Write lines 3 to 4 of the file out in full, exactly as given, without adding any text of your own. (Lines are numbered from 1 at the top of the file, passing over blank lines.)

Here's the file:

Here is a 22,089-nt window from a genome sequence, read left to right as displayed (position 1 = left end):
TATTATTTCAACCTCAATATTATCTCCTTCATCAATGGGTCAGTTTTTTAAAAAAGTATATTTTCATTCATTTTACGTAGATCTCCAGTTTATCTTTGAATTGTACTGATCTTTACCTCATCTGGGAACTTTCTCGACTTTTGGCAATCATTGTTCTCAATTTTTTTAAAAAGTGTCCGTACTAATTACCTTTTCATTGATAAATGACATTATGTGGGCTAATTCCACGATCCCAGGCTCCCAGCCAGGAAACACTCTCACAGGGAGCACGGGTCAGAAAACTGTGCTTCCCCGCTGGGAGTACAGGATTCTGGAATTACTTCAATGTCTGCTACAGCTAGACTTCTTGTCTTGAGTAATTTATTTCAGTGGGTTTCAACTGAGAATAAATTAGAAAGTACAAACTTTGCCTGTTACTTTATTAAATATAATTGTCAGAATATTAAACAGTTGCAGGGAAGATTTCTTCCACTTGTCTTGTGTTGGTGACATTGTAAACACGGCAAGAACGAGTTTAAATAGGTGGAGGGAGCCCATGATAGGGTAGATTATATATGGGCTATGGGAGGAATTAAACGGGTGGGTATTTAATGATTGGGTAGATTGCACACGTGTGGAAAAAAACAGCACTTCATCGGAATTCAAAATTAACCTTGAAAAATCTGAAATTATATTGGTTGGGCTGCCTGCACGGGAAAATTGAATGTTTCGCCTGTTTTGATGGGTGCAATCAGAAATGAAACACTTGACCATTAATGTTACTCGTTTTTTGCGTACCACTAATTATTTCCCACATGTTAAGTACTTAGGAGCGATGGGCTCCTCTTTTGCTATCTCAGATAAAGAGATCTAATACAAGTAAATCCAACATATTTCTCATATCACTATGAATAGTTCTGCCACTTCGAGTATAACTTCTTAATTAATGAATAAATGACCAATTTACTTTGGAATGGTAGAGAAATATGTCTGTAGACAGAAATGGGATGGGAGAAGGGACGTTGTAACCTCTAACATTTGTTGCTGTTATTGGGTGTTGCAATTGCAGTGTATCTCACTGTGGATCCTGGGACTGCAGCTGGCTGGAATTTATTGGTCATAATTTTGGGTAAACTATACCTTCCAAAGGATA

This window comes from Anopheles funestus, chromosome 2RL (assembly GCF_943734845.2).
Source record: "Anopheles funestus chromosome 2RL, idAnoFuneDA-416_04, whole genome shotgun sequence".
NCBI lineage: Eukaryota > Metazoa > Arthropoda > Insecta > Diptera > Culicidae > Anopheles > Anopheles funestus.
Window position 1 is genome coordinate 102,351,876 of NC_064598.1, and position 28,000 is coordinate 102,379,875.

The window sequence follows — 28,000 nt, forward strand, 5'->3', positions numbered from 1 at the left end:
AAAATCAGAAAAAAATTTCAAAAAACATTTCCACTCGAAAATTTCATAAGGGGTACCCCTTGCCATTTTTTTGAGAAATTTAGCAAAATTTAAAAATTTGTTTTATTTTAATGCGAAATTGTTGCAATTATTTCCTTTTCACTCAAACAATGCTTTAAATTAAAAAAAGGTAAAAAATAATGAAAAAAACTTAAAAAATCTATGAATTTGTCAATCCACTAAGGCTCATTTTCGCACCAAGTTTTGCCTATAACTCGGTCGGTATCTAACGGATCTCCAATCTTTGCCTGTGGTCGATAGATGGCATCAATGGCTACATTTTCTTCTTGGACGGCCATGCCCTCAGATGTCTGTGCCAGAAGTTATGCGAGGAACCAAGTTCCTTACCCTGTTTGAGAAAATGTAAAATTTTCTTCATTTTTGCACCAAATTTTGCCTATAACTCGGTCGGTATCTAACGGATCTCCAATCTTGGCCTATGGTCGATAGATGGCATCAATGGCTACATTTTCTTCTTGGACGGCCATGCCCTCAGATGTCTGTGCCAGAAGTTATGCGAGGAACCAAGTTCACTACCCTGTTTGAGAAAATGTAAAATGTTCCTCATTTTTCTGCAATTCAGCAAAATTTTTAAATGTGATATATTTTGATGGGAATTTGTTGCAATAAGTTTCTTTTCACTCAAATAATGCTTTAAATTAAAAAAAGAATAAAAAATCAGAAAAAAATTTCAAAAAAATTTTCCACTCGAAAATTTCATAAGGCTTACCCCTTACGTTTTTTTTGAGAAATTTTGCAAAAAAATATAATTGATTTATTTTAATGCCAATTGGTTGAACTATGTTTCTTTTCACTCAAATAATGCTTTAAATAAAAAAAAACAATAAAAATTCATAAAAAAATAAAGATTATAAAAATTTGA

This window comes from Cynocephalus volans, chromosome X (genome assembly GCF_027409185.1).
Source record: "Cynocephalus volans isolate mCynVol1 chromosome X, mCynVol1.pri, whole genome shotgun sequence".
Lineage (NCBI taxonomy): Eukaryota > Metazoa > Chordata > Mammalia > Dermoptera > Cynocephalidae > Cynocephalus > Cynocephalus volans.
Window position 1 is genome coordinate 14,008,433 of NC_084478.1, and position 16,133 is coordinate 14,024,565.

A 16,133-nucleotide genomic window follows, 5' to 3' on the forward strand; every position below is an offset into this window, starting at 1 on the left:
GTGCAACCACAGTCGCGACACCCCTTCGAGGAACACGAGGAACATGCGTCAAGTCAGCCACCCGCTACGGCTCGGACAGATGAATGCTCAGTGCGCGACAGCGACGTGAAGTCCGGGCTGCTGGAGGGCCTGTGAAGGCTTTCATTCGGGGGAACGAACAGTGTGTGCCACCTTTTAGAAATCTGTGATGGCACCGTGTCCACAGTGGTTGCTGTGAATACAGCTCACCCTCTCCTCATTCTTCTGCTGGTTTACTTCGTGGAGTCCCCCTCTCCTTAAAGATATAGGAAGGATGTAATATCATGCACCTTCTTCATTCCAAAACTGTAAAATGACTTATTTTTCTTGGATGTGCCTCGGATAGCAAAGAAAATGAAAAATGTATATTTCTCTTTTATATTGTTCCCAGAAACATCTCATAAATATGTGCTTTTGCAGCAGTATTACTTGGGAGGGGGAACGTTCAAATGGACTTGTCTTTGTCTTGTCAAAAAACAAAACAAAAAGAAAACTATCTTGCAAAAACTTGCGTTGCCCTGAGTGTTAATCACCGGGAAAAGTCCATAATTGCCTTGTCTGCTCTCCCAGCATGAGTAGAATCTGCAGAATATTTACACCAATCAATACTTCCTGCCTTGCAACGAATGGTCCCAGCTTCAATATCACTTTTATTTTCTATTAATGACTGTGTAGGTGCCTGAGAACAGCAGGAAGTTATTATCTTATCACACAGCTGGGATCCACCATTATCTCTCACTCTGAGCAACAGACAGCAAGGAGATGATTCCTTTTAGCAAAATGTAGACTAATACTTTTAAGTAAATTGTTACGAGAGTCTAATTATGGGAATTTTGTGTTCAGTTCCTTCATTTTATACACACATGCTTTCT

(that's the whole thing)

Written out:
This window comes from Anopheles funestus, chromosome 2RL (assembly GCF_943734845.2).
Source record: "Anopheles funestus chromosome 2RL, idAnoFuneDA-416_04, whole genome shotgun sequence".